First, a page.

How to Make Friends and Influence People
The UK Times and Bill Roggio describe why al-Qaeda in Iraq may have worn out its welcome in the Sunni North. The Times, with typical British understatement, ascribes it to the "bloodthirsty tactics" of al-Qaeda. Bill Roggio is more graphic, describing chlorine gas attacks by al-Qaeda on whoever crossed them and notes that the Anbar sheiks were not amused. They are looking for permission to hunt down al-Qaeda wherever else in Iraq they may be found.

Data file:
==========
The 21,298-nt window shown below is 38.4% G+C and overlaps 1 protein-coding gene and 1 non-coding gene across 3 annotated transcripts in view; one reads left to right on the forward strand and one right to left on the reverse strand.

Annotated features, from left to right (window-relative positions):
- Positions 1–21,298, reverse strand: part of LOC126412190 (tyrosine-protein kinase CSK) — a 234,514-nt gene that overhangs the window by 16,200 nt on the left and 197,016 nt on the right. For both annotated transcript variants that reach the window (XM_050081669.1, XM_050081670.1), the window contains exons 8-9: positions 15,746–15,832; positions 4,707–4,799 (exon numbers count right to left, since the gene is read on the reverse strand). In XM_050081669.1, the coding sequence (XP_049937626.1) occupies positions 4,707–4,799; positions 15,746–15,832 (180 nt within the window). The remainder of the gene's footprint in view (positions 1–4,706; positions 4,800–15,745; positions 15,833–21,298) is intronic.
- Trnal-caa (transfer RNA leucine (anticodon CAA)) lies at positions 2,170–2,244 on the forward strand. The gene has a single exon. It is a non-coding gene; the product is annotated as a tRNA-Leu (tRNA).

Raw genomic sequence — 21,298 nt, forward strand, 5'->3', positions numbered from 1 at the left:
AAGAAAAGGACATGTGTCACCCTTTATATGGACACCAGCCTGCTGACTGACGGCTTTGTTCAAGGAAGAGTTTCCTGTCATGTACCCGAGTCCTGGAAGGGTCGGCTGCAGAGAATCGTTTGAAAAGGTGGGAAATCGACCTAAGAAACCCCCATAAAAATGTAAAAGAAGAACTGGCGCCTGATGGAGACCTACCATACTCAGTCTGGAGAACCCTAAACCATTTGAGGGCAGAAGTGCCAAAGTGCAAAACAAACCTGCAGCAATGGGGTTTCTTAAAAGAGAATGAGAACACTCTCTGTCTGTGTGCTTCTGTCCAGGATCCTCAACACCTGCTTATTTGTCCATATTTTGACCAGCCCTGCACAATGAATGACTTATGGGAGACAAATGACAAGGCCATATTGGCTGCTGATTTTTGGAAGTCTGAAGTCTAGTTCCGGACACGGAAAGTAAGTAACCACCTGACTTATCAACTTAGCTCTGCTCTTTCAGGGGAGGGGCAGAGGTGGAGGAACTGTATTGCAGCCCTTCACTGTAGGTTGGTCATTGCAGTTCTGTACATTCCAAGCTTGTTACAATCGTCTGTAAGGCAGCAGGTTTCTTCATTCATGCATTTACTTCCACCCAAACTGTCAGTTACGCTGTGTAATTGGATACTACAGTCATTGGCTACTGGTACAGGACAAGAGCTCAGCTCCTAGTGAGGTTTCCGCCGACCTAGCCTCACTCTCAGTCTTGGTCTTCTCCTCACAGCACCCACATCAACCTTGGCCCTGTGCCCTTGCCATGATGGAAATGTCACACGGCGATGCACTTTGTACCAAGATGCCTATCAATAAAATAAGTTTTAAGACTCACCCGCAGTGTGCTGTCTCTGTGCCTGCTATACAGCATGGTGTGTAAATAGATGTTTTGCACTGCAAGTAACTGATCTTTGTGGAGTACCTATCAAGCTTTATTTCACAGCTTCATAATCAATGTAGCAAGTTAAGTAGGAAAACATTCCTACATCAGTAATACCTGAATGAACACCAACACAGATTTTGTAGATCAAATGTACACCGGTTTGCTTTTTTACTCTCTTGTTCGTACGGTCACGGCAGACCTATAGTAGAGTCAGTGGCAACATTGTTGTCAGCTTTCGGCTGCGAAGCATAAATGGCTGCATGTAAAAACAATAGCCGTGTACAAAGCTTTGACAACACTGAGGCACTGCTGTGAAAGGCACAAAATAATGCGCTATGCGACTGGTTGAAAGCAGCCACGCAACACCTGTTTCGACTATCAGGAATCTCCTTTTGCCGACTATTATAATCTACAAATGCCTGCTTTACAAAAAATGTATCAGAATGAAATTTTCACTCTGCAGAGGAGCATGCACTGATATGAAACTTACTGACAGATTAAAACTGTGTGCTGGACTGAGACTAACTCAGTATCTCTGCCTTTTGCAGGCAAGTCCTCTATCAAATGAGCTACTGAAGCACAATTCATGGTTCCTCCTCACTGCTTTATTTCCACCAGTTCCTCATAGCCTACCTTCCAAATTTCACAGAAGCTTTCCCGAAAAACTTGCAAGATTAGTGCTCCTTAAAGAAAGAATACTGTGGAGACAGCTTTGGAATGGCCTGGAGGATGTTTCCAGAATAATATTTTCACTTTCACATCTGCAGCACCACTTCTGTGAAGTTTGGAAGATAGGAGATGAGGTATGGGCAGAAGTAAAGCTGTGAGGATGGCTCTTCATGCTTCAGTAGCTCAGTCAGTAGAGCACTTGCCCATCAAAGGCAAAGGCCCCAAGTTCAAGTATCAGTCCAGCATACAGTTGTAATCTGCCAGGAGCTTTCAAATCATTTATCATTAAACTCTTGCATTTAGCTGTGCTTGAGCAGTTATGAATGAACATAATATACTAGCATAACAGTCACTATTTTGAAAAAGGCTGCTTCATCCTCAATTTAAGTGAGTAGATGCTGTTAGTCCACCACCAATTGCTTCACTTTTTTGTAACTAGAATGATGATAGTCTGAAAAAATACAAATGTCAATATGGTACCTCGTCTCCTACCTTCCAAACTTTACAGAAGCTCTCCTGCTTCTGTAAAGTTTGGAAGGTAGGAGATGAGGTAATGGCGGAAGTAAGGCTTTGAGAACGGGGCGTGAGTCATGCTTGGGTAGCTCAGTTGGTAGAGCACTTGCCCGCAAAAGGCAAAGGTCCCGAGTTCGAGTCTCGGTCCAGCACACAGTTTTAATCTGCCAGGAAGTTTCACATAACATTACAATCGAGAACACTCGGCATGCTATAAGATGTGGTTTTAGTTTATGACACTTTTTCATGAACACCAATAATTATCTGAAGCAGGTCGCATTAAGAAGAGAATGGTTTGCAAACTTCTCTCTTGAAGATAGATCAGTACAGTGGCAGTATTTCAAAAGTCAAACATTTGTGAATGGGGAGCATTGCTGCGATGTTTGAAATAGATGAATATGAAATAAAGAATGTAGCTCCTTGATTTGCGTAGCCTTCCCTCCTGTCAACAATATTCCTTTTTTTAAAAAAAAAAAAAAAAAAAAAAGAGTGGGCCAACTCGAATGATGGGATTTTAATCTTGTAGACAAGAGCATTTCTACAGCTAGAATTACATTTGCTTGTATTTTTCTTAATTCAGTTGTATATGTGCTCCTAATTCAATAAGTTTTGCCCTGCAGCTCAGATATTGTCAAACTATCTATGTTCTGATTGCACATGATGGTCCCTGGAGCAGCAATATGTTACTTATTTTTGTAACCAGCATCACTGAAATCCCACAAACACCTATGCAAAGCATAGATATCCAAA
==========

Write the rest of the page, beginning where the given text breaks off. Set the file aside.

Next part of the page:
The Anbar Salvation Council has recently asked for permission from the government "to pursue militants across provincial lines," according to IraqSlogger. "Recent reports suggest that such clearance may have been granted." If the reports of al-Masri's death is true, the Albu Issa would have been operating about 10 miles into Salahadin province. This likely would not have occurred without local support. Look for signs of the hand of the yet-to-be-named Salahadin Salvation Front to have played a role in al-Masri's demise.